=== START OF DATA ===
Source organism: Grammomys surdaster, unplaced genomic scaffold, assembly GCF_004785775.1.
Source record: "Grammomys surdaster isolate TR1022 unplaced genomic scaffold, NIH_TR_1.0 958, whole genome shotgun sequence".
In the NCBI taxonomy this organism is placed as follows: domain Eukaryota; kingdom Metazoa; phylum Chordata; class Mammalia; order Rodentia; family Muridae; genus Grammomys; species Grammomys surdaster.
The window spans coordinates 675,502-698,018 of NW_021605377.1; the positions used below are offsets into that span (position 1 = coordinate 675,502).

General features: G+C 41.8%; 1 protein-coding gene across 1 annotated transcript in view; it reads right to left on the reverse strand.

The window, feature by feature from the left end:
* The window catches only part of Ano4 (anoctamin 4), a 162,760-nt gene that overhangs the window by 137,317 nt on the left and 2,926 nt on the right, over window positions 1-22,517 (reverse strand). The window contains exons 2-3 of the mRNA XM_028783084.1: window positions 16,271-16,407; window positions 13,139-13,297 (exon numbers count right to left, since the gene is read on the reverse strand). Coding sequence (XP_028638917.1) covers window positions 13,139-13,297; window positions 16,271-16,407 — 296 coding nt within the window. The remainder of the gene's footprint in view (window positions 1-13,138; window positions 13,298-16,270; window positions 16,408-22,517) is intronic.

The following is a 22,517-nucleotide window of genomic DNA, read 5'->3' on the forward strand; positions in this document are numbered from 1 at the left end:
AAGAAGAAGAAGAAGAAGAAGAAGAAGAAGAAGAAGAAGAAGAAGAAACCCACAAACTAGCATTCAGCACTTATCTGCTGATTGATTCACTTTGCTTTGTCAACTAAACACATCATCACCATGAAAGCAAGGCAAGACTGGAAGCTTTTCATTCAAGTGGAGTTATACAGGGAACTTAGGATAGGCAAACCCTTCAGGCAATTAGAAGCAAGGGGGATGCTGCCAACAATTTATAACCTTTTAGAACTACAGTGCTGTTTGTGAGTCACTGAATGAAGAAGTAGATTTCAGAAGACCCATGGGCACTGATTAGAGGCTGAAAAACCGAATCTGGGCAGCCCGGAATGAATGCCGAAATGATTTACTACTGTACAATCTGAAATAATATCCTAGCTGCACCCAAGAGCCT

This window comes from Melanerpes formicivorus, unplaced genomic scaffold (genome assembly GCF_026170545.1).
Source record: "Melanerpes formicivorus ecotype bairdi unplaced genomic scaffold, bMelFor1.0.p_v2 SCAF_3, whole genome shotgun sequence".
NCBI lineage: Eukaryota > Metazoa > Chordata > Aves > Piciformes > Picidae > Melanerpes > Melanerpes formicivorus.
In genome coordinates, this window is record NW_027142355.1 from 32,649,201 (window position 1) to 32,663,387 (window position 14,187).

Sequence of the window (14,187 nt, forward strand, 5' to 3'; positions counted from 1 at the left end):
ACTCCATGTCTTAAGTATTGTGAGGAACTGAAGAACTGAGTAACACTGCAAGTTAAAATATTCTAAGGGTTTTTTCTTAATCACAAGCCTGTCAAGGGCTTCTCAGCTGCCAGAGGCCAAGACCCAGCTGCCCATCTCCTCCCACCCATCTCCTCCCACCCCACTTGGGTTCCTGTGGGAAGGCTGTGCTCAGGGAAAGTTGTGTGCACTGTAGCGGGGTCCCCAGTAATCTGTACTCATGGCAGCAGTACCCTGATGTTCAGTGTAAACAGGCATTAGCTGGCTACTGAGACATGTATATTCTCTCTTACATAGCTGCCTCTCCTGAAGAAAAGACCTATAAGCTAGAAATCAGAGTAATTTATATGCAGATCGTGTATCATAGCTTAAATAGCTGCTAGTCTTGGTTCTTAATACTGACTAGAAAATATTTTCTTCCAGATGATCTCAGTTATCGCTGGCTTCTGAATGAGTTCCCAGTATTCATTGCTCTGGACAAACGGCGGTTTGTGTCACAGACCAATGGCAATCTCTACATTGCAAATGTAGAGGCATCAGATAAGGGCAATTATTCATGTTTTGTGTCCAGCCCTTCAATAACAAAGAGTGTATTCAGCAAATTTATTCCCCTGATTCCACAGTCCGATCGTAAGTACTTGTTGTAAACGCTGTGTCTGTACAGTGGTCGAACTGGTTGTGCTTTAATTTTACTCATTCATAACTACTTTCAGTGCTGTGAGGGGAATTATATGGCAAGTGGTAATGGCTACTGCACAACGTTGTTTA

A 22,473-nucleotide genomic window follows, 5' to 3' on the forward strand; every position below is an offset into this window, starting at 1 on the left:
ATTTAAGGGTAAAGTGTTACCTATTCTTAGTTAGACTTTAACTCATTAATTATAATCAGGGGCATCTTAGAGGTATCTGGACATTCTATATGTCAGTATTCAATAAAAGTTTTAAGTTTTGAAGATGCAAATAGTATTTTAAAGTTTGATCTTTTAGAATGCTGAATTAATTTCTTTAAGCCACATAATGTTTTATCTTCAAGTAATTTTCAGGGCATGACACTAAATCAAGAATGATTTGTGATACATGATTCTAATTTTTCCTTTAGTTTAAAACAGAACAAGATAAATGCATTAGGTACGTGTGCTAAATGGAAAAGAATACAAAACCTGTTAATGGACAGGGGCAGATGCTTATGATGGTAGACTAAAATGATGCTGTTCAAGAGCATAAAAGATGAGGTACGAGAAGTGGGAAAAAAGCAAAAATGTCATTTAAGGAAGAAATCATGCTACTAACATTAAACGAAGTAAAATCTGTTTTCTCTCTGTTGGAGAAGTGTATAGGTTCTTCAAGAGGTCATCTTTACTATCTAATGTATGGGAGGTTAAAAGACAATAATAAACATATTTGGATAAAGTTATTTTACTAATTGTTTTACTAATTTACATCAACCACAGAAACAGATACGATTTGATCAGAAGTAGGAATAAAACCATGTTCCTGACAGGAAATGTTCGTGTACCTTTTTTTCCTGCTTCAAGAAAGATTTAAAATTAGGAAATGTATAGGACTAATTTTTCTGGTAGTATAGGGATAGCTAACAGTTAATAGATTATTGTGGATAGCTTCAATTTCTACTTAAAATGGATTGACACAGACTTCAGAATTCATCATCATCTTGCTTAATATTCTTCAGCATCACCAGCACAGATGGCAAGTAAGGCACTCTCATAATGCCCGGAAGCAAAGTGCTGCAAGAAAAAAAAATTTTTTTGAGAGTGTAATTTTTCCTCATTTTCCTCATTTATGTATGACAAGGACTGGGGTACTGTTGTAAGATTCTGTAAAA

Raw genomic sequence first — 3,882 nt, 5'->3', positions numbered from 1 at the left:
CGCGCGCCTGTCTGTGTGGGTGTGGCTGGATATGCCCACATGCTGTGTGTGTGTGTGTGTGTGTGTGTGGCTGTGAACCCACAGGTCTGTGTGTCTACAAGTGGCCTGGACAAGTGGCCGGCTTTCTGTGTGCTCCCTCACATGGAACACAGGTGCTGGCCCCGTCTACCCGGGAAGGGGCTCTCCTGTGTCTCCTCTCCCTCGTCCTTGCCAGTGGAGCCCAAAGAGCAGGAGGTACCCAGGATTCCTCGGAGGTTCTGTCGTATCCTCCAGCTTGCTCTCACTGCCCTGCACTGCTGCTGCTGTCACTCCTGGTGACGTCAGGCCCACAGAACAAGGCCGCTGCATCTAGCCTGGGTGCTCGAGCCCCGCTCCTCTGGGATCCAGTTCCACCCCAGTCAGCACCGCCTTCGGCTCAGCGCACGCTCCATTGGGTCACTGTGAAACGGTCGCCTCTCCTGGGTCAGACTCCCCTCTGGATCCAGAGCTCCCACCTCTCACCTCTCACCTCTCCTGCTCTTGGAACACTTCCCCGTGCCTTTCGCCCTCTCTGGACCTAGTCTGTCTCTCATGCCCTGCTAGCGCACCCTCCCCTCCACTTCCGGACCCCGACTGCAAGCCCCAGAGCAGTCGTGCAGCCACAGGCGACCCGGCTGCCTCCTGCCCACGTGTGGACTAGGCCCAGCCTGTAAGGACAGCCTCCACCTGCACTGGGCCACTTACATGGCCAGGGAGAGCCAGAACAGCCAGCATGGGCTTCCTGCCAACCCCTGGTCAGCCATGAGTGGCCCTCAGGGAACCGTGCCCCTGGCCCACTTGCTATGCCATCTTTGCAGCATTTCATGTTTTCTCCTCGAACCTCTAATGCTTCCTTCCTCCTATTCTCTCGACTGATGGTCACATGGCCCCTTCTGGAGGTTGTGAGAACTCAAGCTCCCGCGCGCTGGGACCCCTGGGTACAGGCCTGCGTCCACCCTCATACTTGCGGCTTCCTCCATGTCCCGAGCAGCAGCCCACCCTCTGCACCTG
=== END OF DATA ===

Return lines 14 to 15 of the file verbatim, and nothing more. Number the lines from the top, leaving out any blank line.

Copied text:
Sequence of the window (14,187 nt, forward strand, 5' to 3'; positions counted from 1 at the left end):
ACTCCATGTCTTAAGTATTGTGAGGAACTGAAGAACTGAGTAACACTGCAAGTTAAAATATTCTAAGGGTTTTTTCTTAATCACAAGCCTGTCAAGGGCTTCTCAGCTGCCAGAGGCCAAGACCCAGCTGCCCATCTCCTCCCACCCATCTCCTCCCACCCCACTTGGGTTCCTGTGGGAAGGCTGTGCTCAGGGAAAGTTGTGTGCACTGTAGCGGGGTCCCCAGTAATCTGTACTCATGGCAGCAGTACCCTGATGTTCAGTGTAAACAGGCATTAGCTGGCTACTGAGACATGTATATTCTCTCTTACATAGCTGCCTCTCCTGAAGAAAAGACCTATAAGCTAGAAATCAGAGTAATTTATATGCAGATCGTGTATCATAGCTTAAATAGCTGCTAGTCTTGGTTCTTAATACTGACTAGAAAATATTTTCTTCCAGATGATCTCAGTTATCGCTGGCTTCTGAATGAGTTCCCAGTATTCATTGCTCTGGACAAACGGCGGTTTGTGTCACAGACCAATGGCAATCTCTACATTGCAAATGTAGAGGCATCAGATAAGGGCAATTATTCATGTTTTGTGTCCAGCCCTTCAATAACAAAGAGTGTATTCAGCAAATTTATTCCCCTGATTCCACAGTCCGATCGTAAGTACTTGTTGTAAACGCTGTGTCTGTACAGTGGTCGAACTGGTTGTGCTTTAATTTTACTCATTCATAACTACTTTCAGTGCTGTGAGGGGAATTATATGGCAAGTGGTAATGGCTACTGCACAACGTTGTTTA